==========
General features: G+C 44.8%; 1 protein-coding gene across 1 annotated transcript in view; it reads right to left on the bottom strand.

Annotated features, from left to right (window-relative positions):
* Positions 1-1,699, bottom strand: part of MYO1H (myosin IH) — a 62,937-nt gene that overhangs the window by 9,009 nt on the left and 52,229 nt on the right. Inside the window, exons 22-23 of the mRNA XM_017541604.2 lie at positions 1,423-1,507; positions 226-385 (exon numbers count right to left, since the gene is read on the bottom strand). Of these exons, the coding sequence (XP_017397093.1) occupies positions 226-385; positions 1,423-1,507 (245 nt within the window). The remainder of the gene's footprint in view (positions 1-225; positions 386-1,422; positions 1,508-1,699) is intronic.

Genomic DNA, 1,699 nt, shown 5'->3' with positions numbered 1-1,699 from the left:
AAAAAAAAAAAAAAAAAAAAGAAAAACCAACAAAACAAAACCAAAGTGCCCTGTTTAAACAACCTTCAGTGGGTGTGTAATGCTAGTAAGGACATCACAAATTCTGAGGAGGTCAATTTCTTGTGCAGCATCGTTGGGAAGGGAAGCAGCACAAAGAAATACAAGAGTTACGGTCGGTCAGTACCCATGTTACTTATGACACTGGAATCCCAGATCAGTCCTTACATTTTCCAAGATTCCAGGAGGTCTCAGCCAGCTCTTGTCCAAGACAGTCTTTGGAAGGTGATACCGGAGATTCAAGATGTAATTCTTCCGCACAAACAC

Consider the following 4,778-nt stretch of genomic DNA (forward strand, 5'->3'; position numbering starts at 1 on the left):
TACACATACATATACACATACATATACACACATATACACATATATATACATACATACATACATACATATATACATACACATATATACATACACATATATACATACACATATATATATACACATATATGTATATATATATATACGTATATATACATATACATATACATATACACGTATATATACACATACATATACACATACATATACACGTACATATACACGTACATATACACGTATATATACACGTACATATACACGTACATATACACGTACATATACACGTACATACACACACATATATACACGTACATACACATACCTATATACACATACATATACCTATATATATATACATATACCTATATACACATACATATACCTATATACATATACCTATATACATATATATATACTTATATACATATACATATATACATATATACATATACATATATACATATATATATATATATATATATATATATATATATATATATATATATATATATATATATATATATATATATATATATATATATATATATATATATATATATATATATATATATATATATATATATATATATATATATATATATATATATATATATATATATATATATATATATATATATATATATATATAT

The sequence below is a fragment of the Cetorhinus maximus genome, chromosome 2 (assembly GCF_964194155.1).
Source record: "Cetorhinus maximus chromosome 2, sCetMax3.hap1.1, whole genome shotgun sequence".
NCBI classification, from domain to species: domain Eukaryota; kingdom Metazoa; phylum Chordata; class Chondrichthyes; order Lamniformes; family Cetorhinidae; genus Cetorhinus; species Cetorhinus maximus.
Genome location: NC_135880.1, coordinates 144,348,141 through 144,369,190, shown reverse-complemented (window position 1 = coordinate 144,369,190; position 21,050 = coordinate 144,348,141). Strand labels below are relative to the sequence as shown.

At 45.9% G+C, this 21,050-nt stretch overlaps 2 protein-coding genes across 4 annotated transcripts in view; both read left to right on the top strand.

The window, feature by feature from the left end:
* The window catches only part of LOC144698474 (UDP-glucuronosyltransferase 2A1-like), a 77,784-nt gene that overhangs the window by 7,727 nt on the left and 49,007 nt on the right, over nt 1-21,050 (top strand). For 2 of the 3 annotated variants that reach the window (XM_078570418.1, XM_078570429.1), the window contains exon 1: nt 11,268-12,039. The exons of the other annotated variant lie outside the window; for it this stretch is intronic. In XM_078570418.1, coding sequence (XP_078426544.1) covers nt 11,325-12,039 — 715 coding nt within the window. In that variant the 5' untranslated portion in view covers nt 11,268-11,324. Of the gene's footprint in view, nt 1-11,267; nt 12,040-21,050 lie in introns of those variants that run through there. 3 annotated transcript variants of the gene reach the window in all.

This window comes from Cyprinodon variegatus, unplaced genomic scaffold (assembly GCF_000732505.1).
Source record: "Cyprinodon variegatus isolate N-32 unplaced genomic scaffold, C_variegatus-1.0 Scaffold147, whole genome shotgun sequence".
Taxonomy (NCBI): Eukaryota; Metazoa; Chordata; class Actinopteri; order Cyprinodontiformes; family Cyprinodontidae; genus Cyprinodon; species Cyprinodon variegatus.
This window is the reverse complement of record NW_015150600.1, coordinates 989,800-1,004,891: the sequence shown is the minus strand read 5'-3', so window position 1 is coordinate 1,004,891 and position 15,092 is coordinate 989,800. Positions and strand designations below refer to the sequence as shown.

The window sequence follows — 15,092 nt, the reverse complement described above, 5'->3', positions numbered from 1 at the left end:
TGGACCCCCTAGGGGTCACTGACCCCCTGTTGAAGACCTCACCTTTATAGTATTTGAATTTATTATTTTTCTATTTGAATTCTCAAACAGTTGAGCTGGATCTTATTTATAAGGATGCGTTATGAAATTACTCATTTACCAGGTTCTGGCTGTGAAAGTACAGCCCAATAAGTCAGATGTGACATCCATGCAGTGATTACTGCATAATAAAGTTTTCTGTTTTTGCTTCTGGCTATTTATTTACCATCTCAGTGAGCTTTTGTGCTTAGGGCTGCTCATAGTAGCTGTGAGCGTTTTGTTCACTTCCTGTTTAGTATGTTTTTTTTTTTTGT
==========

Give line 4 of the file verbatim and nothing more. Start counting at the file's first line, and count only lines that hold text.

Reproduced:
Genomic DNA, 1,699 nt, shown 5'->3' with positions numbered 1-1,699 from the left: